Which is a steal by the way. Josh Reddick just got a 4-year, $52 million contract from the Astros, Josh Reddick is not nearly as talented or as good as Andrew McCutchen, who has 1-year and $14 million left on his contract, with a $14.75 million team option for 2018 (assuming the Indians don’t buy him out for $1 million). A trade for McCutchen probably signals the end for an “After party at Napoli’s”, along with bringing back Rajai Davis. But with McCutchen on board, it opens up the door for Michael Brantley to spend more time at DH, and more time for Santana (who quietly had a better defensive year at first base than Napoli) at first base. There should be no problem adding McCutchen’s salary.

As for the players the Indians would be giving up in this proposed trade, I think the Indians can take the hit of giving up Clevinger, who will most likely start the season as the Indians fifth starter or bullpen piece. The Indians rotation is set up for the next few seasons, and the Indians wouldn’t lose that much in trading Clevinger, who will already be 26 by next season. Erik Gonzalez is more of future Michael Martinez, and will probably be a solid bench piece, but the Indians have plenty of those guys in the minors, and they are a dime a dozen on the free agent market. Triston McKenzie gives me the most pause on this trade. McKenzie had ridiculous numbers in the minors this past year (he spent time in low-A and A ball). In 83.1 total innings, McKenzie had a 2.05 ERA, a 0.960 WHIP, and struck out 11.2 batters per 9-innings. He’s a right-handed pitcher who stands 6 feet 5 inches, and could probably eat a few more cheeseburgers, as he tips the scale at only 165 lbs. He is currently the Indians fifth best prospect and their second best pitching prospect (behind Brady Aiken). He’s still only 19 years old and isn’t projected to reach the majors until 2019. Sure he has talent, but he is no sure thing.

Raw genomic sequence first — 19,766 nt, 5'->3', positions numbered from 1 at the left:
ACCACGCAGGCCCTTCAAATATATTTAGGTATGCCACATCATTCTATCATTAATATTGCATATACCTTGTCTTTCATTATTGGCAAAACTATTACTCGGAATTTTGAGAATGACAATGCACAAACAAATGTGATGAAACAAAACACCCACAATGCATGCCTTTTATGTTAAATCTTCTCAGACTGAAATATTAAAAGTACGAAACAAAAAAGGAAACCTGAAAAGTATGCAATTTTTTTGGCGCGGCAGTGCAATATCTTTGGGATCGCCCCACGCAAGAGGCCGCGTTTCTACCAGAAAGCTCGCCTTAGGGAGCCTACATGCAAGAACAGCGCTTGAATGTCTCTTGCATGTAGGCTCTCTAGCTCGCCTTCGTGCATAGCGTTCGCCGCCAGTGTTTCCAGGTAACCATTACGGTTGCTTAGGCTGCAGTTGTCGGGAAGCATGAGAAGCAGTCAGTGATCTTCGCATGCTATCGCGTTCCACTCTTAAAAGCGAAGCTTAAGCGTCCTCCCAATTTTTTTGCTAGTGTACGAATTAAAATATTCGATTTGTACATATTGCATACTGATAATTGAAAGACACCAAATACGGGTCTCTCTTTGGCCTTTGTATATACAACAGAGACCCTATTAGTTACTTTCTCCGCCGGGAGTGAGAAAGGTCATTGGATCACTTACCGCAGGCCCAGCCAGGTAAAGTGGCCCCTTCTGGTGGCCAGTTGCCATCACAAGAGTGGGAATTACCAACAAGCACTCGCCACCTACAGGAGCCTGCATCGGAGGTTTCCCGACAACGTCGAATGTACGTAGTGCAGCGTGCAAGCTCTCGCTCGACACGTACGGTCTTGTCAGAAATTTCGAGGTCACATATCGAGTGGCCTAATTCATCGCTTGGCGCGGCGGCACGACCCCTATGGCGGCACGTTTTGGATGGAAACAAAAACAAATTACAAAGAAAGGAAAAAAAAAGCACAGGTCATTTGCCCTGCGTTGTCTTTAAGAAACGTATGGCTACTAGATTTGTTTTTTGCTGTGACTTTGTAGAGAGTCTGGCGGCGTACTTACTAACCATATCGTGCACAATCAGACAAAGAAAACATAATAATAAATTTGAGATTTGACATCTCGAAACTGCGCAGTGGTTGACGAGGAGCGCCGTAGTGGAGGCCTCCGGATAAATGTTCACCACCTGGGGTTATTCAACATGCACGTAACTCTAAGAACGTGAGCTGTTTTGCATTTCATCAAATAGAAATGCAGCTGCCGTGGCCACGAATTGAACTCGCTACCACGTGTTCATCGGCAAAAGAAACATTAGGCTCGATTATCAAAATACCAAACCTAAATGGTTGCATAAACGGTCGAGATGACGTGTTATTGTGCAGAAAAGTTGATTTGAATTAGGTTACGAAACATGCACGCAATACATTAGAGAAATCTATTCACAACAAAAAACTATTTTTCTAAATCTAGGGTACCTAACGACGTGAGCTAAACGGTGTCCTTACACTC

By no means are the Indians selling the farm in this trade, as the Andrew Miller, and even the proposed Jon Lucroy trade had the Indians giving up more. With the Indians in the middle of the contention window, they need to do all they can to get back to the World Series, and this trade would definitely be a win-now mode, and would even be Michael Brantley insurance. Look, I know I bashed McCutchen a lot in this article, but I would love to see the Indians make this trade. This is the reason I hate writing these articles, for one, I hate getting my hopes up on trades that will never happen, and two, it makes me look like a sell-out phony who only cares about clicks. It also makes me yearn for baseball. So, I’ve laid everything thing out, you decide how serious this is.

— Chris Sladoje (@The_Doje)

Photo courtesy Flickr | Keith Allison